It was in 1894 that Arthur Morrison began his series of stories relating the adventures of MARTIN HEWITT, a barrister-turned-sleuth. HEWITT bears a resemblance both to HOLMES, who preceded him, and to R Austin Freeman medical-legal expert, DR. THORNDYKE, whom he antedated by a little more than a decade. He is less dramatic than the former and less scientific than the latter, but the tales in which he takes part (most of them of the short variety) are good if conventional detection, set against HOLMESIAN backdrops. He has his Watson, of course: one Brett, a journalist. Despite his similarity in many ways to Doyle's hero, he represents the first symptomatic reaction against the eccentric detective in fiction: the author lays considerable stress (which is not always borne out) on the investigator's commonplaceness.
For the most part the stories are well written (one must except a few unfortunate occasions when Morrison attempted to employ the argot of the underworld), and the problems, if not too baffling to-day, still make pleasant reading nearly half a century after they first saw print. The HEWITT books are four in number: Martin Hewitt: Investigator (1894), Chronicles of Martin Hewitt (1895), The Adventures of Martin Hewitt (1896), and The Red Triangle (1903). The first three are collections of short stories, the fourth, an episodic novel. They are almost impossible to find in their original state to-day, but HEWITT is well represented in the more carefully compiled anthologies.
Arthur Morrison added little that was new to the HOLMES formula, but his quiet and literate touch helped the detective story to survive an era when too many of its practitioners were second-rate workmen, content to imitate the more obvious and less admirable characteristics of the Doyle romances.

A less direct contributor to the detective story in the HOLMES era, but one of some technical importance, was Robert Barr (1850-1912). Born in Glasgow, he was taken to Canada by his parents at an early age. He grew up to become headmaster of a school in Windsor, Ontario, at scarcely twenty, and then drifted across the border to join the staff of the Detroit Free Press as a reporter. The exuberant American journalism of the 1870's was to his liking, and in 1881 his services were rewarded when the Free Press sent him to London as its representative. His facile pen quickly won him admission to the English popular magazines with his light and humorous tales, of which he wrote and sold hundreds. He died at sixty-two, at the height of his career.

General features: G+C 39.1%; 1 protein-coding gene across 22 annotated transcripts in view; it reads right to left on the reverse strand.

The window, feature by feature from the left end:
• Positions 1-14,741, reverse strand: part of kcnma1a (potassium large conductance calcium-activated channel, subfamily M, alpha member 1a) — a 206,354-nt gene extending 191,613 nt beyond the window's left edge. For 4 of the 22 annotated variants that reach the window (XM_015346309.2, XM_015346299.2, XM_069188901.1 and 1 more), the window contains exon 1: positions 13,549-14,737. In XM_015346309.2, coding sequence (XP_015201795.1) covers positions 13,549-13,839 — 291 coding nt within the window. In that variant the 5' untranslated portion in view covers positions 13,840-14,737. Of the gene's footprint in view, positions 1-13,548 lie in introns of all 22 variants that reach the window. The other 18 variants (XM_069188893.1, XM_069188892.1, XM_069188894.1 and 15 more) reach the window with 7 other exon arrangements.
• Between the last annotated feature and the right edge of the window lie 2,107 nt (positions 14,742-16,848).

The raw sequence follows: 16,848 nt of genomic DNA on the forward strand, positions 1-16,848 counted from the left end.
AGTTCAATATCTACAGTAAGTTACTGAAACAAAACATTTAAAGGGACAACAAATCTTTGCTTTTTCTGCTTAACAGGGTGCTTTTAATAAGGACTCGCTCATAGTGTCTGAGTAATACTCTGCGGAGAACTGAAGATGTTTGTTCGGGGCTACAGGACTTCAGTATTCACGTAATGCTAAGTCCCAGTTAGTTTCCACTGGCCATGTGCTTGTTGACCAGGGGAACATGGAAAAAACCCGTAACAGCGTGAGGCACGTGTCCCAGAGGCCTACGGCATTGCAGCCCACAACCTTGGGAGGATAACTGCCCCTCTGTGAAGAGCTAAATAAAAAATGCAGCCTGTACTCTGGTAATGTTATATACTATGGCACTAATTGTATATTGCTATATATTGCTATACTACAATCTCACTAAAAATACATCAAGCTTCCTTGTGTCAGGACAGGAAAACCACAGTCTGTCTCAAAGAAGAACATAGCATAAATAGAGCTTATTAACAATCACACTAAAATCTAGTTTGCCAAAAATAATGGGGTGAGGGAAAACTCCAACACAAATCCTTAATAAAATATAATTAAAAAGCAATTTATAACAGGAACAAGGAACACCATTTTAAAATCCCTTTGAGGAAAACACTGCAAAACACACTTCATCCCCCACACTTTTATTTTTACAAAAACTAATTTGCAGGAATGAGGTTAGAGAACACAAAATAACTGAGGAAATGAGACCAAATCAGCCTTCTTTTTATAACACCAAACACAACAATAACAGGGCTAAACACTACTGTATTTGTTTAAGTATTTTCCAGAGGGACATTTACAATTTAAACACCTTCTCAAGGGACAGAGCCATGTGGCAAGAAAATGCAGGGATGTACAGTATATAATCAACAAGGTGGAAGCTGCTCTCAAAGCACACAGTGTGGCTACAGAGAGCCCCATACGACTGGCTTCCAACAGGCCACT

As a writer, Robert Barr was literally that dubious entity, "a born story-teller," with little art in composition save an effortless narrative style. (Yet Stephen Crane, on his death-bed, chose Barr to complete his The O'Ruddy; and so acute a critic as Vincent Starrett has pronounced the touching collaboration "perfectly performed.") The public eagerly absorbed his ephemeral works, which were written first for magazine consumption and later made into books, only to forget them almost immediately. He would be virtually unknown to-day except for the presence in historical anthologies of some of the episodes from his Triumphs of Eugene Valmont (1906), his lone excursion into the detective field.
VALMONT was as Gallic as his name presumes, ludicrously pompous, and exceedingly fallible. His only present-day significance is as the first humorous detective of any standing. Creation of such a type was inevitable, as a reaction against the "master-mind" school of sleuthing. But, as many authors have discovered, it is a device that is singularly difficult to handle; for the instant that a detective becomes ridiculous or stupid, he is ipso facto a failure within the meaning of the act. A fictional sleuth may have his little vanities, he may even come to wrong conclusions; but, by the unwritten rules of the form, he must retain sufficient underlying dignity and skill in his profession to hold the respect of his readers: otherwise the whole structure falls. A successful modern example of the humorous detective is Agatha Christie popular HERCULE POIROT (who, incidentally, bears a pictured resemblance to VALMONT that seems more than accidental). But VALMONT himself was too broadly drawn. Only one or two of the stories in which he figured are at all readable to-day, and it must be concluded that Robert Barr was more important for the style he founded than for his own success within that mode.

From the earliest days of the police novel there has been a vast deal of high-flown talk about the "scientific31 detective. The plain truth is that few of the sleuths of fiction wearing this designation would know which way to turn if they found themselves in a real-life laboratory. The shining exception for all time is R. Austin Freeman's DR JOHN THORNDYKE. No other literary criminologist, so far as this writer knows, has been paid the tribute of having his fictional methods put Into use by the real police.


Chapter 4 Page 2

 

Original text © Howard Haycraft and Peter Davies 1942     Layout © R.D. Collins
Howard Haycraft